Published: 00:00, 05 June 2017
| Updated: 11:52, 05 June 2017
Allegations of electoral foul play make the headlines every now and then.
But they are nothing new.
Andrew Sargent gives a fascinating insight into how election campaigns were run in Victorian Deal and Sandwich.
Between 1832 and 1885 the Parliamentary borough of Sandwich, which included Deal and Walmer, was a two-member constituency. Elections were rumbustious affairs, with inducements to electors ranging from extensive “treating” – free food and drink – to downright bribery.
When one of the two sitting Liberal MPs accepted a peerage in 1880 it sparked a by-election and the Conservative signalled their intent when the party's agent "arrived from London with a heavy bag of gold and quickly hired no fewer than 71 committee rooms in Deal and Walmer pubs".
The Liberals soon followed suit, but were playing catch-up. The going rate for a room in a pub was £5. This was the equivalent of four months rent or more.
For many in the towns it was Christmas, New Year and Easter all at once. Shopkeepers, publicans, boatmen – anyone who had a vote or might influence someone who did – had a wonderful time. And there is no sign that any of their “betters” – the clergy, councillors and magistrates of the town – raised any objections.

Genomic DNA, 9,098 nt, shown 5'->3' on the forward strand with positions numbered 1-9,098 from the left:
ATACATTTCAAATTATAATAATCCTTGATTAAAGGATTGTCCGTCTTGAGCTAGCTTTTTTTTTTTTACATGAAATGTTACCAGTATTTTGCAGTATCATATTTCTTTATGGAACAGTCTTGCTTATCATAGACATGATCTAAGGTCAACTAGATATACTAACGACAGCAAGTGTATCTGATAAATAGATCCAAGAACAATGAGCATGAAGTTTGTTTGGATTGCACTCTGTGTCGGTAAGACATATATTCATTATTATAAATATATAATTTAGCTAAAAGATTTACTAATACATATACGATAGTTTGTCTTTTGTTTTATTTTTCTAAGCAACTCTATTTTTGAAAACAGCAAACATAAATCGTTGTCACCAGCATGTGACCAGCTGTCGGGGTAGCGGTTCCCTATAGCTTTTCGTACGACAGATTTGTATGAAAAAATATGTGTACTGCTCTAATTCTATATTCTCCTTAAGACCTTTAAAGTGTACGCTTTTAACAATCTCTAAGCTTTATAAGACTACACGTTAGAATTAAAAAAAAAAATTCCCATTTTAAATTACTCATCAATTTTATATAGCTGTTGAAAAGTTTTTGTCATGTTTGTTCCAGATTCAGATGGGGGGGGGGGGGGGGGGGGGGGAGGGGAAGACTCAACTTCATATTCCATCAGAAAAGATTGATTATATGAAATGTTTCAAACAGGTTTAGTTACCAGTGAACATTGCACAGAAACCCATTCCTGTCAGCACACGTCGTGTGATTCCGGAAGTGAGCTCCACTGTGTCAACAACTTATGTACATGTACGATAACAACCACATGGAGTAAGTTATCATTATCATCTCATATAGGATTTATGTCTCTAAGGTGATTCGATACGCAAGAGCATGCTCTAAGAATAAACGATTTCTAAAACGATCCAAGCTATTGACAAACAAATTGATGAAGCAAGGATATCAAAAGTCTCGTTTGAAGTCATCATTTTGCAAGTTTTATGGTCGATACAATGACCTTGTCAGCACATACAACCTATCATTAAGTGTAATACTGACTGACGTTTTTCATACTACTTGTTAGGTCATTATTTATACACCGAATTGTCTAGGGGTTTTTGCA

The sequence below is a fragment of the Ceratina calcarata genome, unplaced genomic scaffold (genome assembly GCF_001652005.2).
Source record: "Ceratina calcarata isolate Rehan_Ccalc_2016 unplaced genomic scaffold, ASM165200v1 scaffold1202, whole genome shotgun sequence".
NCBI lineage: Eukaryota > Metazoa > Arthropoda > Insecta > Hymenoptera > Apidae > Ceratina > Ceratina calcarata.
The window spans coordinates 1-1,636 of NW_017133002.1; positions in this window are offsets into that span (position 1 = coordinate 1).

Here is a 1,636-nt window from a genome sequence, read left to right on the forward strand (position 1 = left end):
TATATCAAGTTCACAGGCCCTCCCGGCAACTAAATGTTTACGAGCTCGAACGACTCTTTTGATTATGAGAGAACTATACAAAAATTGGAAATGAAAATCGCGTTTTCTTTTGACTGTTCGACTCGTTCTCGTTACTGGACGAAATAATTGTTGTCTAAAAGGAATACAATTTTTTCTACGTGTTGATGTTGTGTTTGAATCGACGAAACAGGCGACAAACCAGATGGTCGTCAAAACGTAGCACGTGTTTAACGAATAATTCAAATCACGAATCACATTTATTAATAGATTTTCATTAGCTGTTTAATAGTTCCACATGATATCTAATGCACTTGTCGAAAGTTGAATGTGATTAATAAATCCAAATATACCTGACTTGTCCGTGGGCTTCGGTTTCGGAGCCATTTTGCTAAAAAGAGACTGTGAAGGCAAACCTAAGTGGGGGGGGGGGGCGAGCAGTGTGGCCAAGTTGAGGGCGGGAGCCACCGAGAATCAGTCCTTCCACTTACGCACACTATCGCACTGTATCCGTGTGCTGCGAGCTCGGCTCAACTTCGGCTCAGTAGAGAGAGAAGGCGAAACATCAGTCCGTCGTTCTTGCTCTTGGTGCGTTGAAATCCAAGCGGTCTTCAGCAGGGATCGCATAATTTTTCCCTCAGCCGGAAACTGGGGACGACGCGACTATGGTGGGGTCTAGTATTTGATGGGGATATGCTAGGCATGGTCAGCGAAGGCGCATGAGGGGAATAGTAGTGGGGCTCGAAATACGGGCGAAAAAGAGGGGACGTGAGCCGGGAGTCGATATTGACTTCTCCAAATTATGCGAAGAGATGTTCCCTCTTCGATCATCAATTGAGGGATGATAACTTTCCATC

The landlord of the Rose and Crown in Beach Street, Deal, rented the inside of his pub to the Liberals and the outside, for posters, to the Conservatives.
Deal and Sandwich were festooned with banners and bunting: blue for the Liberals and red for the Conservatives. Posters plastered the fronts of pubs, and as many other blank walls as the well paid poster-stickers could get away with.
One way of getting money into the pockets of electors was to pay massively over the odds for services rendered: making a banner, say, or putting up a flag pole, or guarding a flag pole, or even (it was said) for pulling one down so that someone could be amply rewarded for putting it up again.
Henry Spears of the Antwerp (now the Bohemian in Deal) received £108 to bribe in the Conservative interest plus £6 for canvassing and £5 for a committee room.
Stephen Pritchard at the Eagle kept some of the Liberal gold intended for bribes for himself. He earned, in a later cross-examination, the memorable rebuke that “bribery is bad enough, but theft is worse”.
The Conservatives won but the rank corruption was even too much for those tolerant times it the behaviour set off an appeal and even a parliamentary commission was established to investigate. Incredibly it found 128 people had offered bribes and 1,005 voters - half the electorate - had accepted them.
See this week's Mercury to read Andrew's full story.
A full account of the 1880 election scandal can be found in Drinking In Deal: Beer, Pubs And Temperance In An East Kent Town 1830-1914, by Andrew Sargent (Bookseast, 2016).
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